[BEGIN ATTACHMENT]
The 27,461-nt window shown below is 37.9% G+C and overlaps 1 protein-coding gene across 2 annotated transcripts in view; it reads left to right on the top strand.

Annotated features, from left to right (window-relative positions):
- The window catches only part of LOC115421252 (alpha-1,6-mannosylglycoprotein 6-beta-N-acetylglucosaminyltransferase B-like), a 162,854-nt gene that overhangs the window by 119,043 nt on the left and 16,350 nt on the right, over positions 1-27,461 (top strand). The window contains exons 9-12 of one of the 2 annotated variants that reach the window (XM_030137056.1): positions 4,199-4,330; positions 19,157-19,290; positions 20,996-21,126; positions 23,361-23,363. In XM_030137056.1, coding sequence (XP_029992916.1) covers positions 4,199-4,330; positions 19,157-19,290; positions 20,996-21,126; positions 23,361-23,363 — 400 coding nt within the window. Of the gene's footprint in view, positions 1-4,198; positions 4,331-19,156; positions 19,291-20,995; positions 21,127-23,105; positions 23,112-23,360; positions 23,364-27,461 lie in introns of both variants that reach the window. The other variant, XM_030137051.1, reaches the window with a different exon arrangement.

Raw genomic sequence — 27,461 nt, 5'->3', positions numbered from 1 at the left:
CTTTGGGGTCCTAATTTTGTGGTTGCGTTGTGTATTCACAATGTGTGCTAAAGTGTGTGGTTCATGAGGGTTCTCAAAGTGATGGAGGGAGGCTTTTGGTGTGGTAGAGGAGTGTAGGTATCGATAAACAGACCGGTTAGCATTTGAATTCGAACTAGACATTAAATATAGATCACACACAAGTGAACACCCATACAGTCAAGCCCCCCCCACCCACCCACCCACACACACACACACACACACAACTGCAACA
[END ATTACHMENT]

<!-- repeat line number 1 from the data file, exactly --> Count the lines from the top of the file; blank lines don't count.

The 27,461-nt window shown below is 37.9% G+C and overlaps 1 protein-coding gene across 2 annotated transcripts in view; it reads left to right on the top strand.